Magazine article Newsweek

Keeping Up with the Gateses; on a Whirlwind Tour through South Asia, 'The Benefactors' Show That When It Comes to Health, They Mean Business

Magazine article Newsweek

Keeping Up with the Gateses; on a Whirlwind Tour through South Asia, 'The Benefactors' Show That When It Comes to Health, They Mean Business

Article excerpt

Byline: Geoffrey Cowley

Next time you visit Dhaka, Bangladesh, consider having Bill and Melinda Gates along. When the couple arrived in the city last week, its traffic-choked streets became 60mph thoroughfares lined by curious masses and secured by rooftop sharpshooters. The airport operated at the convenience of the entourage, and the government arranged to have the tarmac festooned with huge portraits and a welcome sign reading LONG LIVE BILL AND MELINDA GATES! When Melinda confided that this "really isn't our preferred mode of transportation," one of the half dozen reporters in the group countered, "I quite like it."

By all appearances, South Asia is in love. At every stop--Dhaka, Delhi and the south Indian city of Chennai--the press obsessed over Bill's business plans, his food preferences ("the samosa remains an all-time favorite") and his vision of the digital future. "Take it with a tablet if you want," India's Economic Times declared, "but very soon computers will talk, walk, walk the talk, what have you." Gates did unveil a new $1.7 billion Microsoft initiative during the visit, but that wasn't his primary mission. Over several tightly scheduled days, the couple spent less time in corporate offices than in community clinics and urban slums. In Gates-speak, they were in "learning mode." Their topic: the health of the poor.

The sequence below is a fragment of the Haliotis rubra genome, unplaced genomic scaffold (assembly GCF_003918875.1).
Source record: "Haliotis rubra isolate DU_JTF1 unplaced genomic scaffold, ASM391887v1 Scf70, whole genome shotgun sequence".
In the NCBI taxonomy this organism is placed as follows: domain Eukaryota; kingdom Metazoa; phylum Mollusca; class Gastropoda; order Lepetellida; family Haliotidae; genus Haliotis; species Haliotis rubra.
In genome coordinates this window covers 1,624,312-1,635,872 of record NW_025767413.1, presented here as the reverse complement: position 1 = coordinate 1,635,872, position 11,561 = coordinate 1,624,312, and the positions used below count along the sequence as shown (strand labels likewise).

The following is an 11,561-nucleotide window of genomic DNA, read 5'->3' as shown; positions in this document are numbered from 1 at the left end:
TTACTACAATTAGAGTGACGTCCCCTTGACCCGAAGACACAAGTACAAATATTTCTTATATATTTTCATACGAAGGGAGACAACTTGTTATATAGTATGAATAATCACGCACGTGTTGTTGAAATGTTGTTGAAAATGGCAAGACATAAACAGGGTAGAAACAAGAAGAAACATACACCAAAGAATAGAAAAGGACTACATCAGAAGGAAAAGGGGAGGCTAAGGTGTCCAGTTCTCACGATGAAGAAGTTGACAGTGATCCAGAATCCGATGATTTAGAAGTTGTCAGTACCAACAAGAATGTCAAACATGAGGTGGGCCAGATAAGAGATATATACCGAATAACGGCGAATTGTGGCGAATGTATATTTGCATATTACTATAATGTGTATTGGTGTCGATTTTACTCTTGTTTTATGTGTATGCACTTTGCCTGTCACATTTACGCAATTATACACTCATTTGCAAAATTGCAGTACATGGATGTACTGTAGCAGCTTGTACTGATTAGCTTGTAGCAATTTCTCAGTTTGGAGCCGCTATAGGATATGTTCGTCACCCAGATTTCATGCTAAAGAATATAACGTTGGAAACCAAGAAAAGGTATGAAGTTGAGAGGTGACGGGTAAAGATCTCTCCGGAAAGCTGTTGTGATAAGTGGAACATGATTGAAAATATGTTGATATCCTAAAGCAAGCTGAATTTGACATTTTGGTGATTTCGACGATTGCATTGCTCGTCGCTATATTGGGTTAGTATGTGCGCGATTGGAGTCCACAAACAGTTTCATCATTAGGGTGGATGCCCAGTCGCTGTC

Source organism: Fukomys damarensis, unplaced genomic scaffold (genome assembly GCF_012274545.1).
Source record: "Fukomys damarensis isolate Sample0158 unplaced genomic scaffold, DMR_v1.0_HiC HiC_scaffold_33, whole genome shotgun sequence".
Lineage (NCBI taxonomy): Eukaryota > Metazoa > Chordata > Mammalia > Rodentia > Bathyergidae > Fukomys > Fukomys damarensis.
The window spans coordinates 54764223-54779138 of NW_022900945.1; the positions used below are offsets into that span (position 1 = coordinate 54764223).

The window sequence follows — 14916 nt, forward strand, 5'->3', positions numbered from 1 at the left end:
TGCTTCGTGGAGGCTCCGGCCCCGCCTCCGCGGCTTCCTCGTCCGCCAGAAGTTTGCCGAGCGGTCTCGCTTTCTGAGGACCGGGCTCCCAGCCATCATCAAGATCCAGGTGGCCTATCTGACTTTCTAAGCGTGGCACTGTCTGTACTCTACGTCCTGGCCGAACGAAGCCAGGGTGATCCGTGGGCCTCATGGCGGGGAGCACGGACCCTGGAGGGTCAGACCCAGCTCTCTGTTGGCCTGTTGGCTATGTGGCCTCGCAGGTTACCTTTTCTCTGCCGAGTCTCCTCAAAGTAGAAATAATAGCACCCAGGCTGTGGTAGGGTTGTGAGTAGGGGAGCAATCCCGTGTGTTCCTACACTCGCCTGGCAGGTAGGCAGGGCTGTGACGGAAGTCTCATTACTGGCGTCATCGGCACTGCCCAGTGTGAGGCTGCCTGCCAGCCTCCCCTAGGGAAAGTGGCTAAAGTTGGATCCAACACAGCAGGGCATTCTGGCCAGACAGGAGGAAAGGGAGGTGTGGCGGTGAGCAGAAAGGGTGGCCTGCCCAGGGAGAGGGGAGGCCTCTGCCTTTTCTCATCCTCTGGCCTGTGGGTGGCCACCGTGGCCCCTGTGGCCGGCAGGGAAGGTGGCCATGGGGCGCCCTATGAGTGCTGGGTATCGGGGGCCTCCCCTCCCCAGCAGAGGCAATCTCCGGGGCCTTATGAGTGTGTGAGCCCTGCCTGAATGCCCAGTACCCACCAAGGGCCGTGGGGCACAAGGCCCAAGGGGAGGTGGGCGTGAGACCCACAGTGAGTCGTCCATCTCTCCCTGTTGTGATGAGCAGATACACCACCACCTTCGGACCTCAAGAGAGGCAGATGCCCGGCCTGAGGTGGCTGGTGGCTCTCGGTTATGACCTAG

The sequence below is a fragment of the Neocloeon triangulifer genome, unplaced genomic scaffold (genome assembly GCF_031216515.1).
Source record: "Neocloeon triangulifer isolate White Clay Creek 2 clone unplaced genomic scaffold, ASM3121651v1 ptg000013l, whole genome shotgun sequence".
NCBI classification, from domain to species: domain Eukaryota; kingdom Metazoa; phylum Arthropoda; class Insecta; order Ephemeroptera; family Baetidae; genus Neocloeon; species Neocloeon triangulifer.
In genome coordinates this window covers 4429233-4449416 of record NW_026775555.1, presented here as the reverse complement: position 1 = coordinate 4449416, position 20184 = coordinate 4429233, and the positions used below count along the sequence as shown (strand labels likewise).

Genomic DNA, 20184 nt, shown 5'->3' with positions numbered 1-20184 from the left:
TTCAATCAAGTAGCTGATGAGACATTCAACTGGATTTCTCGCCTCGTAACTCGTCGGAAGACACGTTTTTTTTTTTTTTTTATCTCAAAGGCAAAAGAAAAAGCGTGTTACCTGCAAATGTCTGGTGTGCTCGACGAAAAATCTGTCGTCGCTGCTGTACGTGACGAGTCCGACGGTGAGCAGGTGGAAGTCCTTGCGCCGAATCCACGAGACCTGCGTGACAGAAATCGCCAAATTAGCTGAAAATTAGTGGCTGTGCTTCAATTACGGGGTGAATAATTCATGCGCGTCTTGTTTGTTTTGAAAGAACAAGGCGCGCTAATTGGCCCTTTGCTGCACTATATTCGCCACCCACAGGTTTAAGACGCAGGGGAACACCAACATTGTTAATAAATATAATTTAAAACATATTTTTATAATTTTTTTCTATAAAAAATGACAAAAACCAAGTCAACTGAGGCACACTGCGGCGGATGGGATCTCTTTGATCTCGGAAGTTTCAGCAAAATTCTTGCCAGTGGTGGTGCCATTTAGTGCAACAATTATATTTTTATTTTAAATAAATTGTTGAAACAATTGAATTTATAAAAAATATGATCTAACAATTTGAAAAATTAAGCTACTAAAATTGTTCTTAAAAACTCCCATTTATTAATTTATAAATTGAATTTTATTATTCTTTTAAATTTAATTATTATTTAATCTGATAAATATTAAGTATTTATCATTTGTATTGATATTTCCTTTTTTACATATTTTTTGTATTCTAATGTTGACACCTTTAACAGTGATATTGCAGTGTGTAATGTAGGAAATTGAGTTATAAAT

For the Gateses, this is not a do-gooder hobby. Since launching the Bill Melinda Gates Foundation in 2000, the couple has transformed the field of global health, pushing diseases of poverty into the spotlight and reviving disciplines that range from parasitology to vaccine science. It helps to have $30 billion in assets, of course, but enormity isn't the only thing that distinguishes this enterprise. As anyone shadowing the Gateses quickly discovers, the foundation is no less a business than the corporation that spawned it. "The benefactors," as they're known in the "MBM" (the traveling staff's minute-by-minute itinerary) see themselves not as donors but as entrepreneurs in search of good investments. "We're not giving money away," Gates says. "We're working on world health, and we're working with an incredible bank account. The science we're pursuing is just as fun, and just as fascinating, as software development."

The foundation's first big initiative--the Global Alliance for Vaccines and Immunization--is a venture capitalist's dream. Launched in 2000 with a Gates grant of $750 million, GAVI now has an $8 billion war chest backed by commitments from more than a half dozen countries. Experts agree it has saved a million lives over the past five years simply by expanding routine vaccination. It's now set to save 2 million more in the coming decade. The trouble is, three times that number of kids still die of preventable causes each year. …

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